October 21, 2008

Dating Planetary Surfaces with Craters – Why There Is No “Crisis in Crater Count Dating”

This entry is in specific response to the “Crisis in Crater Count Dating” article from the Institute for Creation Research, written by David Coppedge.

How can astronomers say that Mars had recent volcanism?  Or that the surface of the moon Io is younger than 50 years?  Or that the youngest stretches of terrain on our moon’s surface dates back to about 3 billion years ago?  The answer is one of the basic tools of comparative planetology:  Impact craters.

Impact craters are ubiquitous throughout the solar system – every single solid body has craters on its surface except for the moon Io (because its surface is so young due to the incredible amounts of vulcanism).  Impact craters form when an impactor – like an asteroid or comet – hits the target surface of a planet or moon.  The impact occurs at high speed, and the final crater depth, diameter, and shape are effectively determined by the surface gravity, the mass of the impactor, and the velocity of the impactor.  Almost all impact craters are circles; only impacts at very low angles (less than 10°) will form elliptical craters.

Note:  There are craters of other origins, such as pit craters or caldera craters at the top of volcanoes.  Only impact craters are used to date surfaces, and for brevity I will only be referring to them from this point on as “craters” instead of “impact craters.”

The basic idea behind using craters as an indicator of a surface’s age is that the longer the surface is around, the more craters will form.  If an impactor were to hit a target at a rate of 1 per year, then a surface that’s 1,000,000 years old should have 1,000,000 craters.  But if that surface were to have something happen to it, like it got covered by lava, then that would erase the craters and the crater age would be set back to 0.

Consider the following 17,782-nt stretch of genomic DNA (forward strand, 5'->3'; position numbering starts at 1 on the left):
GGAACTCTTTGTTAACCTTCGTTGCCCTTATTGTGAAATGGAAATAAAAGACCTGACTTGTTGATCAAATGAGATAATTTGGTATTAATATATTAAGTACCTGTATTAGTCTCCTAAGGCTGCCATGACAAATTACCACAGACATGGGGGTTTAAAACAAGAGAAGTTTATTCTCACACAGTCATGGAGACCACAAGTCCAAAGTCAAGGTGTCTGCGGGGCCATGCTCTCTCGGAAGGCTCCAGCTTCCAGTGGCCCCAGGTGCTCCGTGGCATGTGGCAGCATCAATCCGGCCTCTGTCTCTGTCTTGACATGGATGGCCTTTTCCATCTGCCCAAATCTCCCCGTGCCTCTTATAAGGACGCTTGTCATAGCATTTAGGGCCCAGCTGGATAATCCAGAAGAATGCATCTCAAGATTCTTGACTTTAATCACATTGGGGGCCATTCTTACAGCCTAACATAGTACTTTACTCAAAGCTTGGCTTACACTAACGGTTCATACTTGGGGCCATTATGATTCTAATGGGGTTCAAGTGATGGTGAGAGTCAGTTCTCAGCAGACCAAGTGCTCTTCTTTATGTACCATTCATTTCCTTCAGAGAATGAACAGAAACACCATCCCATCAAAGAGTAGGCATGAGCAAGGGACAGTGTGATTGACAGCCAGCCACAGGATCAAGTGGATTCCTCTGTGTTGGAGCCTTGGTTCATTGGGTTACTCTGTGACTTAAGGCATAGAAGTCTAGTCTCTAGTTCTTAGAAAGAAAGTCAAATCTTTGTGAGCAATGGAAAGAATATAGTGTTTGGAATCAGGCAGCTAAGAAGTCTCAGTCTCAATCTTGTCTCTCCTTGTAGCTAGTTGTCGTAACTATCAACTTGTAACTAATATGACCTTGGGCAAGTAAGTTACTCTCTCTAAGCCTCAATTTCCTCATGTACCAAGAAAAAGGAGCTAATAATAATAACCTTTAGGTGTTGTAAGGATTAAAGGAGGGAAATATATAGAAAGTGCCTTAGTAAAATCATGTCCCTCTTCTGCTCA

That’s effectively what people do in order to date the surfaces of planets or moons that are not Earth:  We count the number of craters of different sizes for a part of the surface and then compare that with the rate of impacts of that size.  This is called “crater age dating,” and it is a form of “relative age dating.”  The reason that it’s relative is that it cannot give an absolute age in years, it can only say if a surface is statistically older or younger than another surface.

To actually calibrate the number of impactors of a given size to an absolute age requires us to date the rocks within that surface.  This was one of the science results from the Apollo lunar missions – samples brought back from the moon were dated in the lab and hence an absolute age could be assigned to surfaces with a certain density of craters (number of craters per area).  This can then be extrapolated to other locations in the solar system.

Craters form in all sizes – from microcraters on airless bodies like the moon to giant basins literally 1000s of kilometers across.  In general, researchers use craters that are on the 10s of meters scale to about 1 kilometer, or a few kilometers to a few 10s of kilometers for age dating (at present, there is a general mismatch gap in what is used; this is generally because the meter-scale craters are used to date smaller, isolated surface areas whereas kilometer-scale craters are used to date much larger geologic units that cover a significant percentage of the planet or moon).